The start of NHL free agency on Friday was shaping up to be an interesting time, but best of luck to any GM looking to overhaul his roster on July 1. Teams have been scrambling to secure talent in recent days before players have a chance to cash in on the open market, leaving just Brad Richards and a handful of scraps for the desperate.
A weak group of unrestricted free agents could open the door for offer sheets to restricted free agents, a tactic rarely used by GM’s to this point under the new CBA.
CapGeek.com has a list of all potential RFA’s, headlined by franchise players such as Steven Stamkos and Drew Doughty. [Note: Shea Weber and Zach Parise are not eligible for offer sheets because their teams have elected arbitration. They are free to continue negotiations with their respective teams but cannot be traded.]
Doughty will also be looking for a big salary bump from LA Kings GM Dean Lombardi and Richard Pollock over at IllegalCurve.com had a great breakdown of the potential for an offer sheet to Winnipeg defenseman Zach Bogosian.
Restricted free agents are currently free to negotiate with other NHL teams to gauge interest but cannot sign an offer sheet until noon on Friday. RFA’s are also able to accept qualifying offers tendered by their respective clubs at that time. [Note: Qualifying offers expire on July 15 at 5pm]
After a player has signed an offer sheet and submits the necessary paperwork, his prior club has seven days to exercise its Right to First Refusal and match the terms of the offer sheet. There can be no conditions or contingencies in the offer sheet and a player cannot be traded once an offer sheet has been signed.
If the prior club declines its Right to First Refusal, it will be entitled to draft pick compensation based on the annual annual value of the new deal. This is determined by dividing total compensation by the less of the number of years of the offer sheet, or five (this discourages long-term offer sheets in some cases).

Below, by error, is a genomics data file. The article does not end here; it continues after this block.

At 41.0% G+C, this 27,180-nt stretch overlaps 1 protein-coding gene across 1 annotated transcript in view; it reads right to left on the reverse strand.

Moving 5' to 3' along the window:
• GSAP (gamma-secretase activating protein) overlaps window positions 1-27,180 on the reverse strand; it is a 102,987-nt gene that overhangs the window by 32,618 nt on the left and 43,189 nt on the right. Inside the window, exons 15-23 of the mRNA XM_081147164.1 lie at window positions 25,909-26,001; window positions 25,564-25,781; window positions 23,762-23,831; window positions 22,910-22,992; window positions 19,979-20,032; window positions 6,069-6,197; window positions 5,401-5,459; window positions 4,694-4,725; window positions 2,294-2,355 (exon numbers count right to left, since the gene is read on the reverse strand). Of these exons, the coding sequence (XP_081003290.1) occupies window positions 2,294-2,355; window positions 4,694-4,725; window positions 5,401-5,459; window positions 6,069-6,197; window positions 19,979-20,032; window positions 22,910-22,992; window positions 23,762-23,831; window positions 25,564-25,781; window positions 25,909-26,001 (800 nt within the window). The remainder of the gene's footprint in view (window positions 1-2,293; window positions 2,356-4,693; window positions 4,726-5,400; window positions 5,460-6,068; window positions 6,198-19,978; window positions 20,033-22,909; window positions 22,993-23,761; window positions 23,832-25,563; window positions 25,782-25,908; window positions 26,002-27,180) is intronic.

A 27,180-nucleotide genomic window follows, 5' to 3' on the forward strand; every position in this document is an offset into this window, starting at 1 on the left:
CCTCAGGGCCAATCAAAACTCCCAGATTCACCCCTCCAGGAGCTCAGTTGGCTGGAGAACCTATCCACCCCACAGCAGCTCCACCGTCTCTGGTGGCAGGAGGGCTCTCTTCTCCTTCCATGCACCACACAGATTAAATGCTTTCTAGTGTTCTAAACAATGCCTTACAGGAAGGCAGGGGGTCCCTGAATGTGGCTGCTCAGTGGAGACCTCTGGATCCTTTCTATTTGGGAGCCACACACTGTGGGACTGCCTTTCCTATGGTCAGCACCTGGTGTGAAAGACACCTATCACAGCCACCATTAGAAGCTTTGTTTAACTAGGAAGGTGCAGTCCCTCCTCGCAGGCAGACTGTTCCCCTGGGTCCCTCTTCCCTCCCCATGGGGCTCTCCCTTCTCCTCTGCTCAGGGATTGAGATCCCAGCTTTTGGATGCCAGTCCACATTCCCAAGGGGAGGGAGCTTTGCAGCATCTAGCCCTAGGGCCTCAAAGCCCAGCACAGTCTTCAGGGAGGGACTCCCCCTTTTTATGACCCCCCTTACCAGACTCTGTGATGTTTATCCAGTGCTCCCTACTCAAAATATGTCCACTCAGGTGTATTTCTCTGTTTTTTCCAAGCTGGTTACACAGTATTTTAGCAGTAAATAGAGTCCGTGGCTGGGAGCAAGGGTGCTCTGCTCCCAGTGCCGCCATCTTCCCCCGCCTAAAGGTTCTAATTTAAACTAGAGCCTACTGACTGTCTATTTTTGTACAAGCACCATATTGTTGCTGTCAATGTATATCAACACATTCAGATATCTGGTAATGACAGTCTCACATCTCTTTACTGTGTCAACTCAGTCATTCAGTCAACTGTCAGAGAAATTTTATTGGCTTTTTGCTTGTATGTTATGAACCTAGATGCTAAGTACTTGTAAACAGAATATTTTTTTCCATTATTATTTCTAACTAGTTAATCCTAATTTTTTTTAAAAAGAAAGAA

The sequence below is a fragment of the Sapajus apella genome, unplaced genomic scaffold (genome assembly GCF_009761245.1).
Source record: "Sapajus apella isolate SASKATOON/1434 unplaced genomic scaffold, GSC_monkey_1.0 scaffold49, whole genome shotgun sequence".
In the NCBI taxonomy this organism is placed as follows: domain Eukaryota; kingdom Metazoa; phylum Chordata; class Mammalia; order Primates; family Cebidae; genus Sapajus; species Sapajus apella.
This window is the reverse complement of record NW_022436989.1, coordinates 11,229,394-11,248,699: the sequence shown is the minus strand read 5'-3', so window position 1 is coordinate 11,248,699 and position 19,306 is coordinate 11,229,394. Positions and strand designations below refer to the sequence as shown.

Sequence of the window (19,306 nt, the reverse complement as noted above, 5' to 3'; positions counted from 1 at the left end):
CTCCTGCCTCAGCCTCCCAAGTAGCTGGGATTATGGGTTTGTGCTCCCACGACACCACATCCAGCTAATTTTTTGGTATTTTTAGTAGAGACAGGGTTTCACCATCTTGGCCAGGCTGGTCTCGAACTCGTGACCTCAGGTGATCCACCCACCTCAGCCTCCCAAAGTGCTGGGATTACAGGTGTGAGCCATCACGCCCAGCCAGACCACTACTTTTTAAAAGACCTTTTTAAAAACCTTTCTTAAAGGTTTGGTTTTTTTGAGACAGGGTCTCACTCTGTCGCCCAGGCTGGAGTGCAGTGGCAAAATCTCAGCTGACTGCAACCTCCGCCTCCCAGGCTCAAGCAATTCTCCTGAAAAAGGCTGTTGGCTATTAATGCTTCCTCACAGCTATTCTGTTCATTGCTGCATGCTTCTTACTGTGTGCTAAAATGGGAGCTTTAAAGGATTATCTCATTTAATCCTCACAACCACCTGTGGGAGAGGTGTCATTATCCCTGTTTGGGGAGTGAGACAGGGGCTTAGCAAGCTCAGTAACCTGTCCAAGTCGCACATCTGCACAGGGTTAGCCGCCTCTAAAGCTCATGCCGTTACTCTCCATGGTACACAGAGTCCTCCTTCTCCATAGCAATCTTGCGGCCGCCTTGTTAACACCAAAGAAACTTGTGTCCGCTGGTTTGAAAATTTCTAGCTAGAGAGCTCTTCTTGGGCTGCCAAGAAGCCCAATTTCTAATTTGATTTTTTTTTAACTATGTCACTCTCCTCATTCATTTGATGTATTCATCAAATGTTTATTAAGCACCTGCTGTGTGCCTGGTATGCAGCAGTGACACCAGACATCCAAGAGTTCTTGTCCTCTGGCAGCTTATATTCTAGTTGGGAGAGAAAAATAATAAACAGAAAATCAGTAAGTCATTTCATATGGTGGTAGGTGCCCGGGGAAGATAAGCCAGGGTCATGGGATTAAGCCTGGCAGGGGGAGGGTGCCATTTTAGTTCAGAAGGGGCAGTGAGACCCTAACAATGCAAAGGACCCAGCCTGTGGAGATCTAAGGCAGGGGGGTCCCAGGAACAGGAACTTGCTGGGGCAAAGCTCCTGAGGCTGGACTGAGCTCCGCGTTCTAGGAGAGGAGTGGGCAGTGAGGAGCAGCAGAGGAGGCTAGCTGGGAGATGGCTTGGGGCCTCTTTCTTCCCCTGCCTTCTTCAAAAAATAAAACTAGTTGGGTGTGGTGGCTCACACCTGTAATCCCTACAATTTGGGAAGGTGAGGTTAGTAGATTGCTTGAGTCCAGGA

The criteria for RFA draft pick compensation in 2011-12 is as follows:
- $1,034,249 annual cap hit or less: No compensation
- $1,034,249 — $1,567,043: Third-round pick
- $1,567,043 — $3,134,088: Second-round pick
- $3,134,088 — $4,701,131: First and third-round pick
- $4,701,131 — $6,268,175: First, second and third-round pick
- $6,268,175 — $7,835,219: Two first-round picks, a second and third
- $7,835,219 and higher: Four first-round picks
Teams submitting offer sheets must have the necessary draft picks outlined above and the picks must be their own (cannot be from other teams). It is possible to have multiple signed offer sheets on the table at once as long as the team has the appropriate draft picks.
Other requirements on draft pick compensation:
- Clubs owing one (1) draft selection must have it available in the next draft.
- Clubs owing two (2) draft selections in different rounds must have them available in the next draft.
- Clubs owing three (3) draft selections in different rounds must have them available in the next draft.
- Clubs owing two (2) draft selections in the same round, must have them available in the next three (3) drafts.
- Clubs owing three (3) draft selections in the same round must have them available in the next four (4) drafts, and so on.
- When a Club owes two (2) or more draft selections in the same round, the signing Club does not elect the years in which such selections shall be awarded to the Prior Club; rather, the selections next available will be transferred to the Prior Club (i.e., a Club that owes two (2) selections has them available in the next two (2) drafts –that is when they are transferred).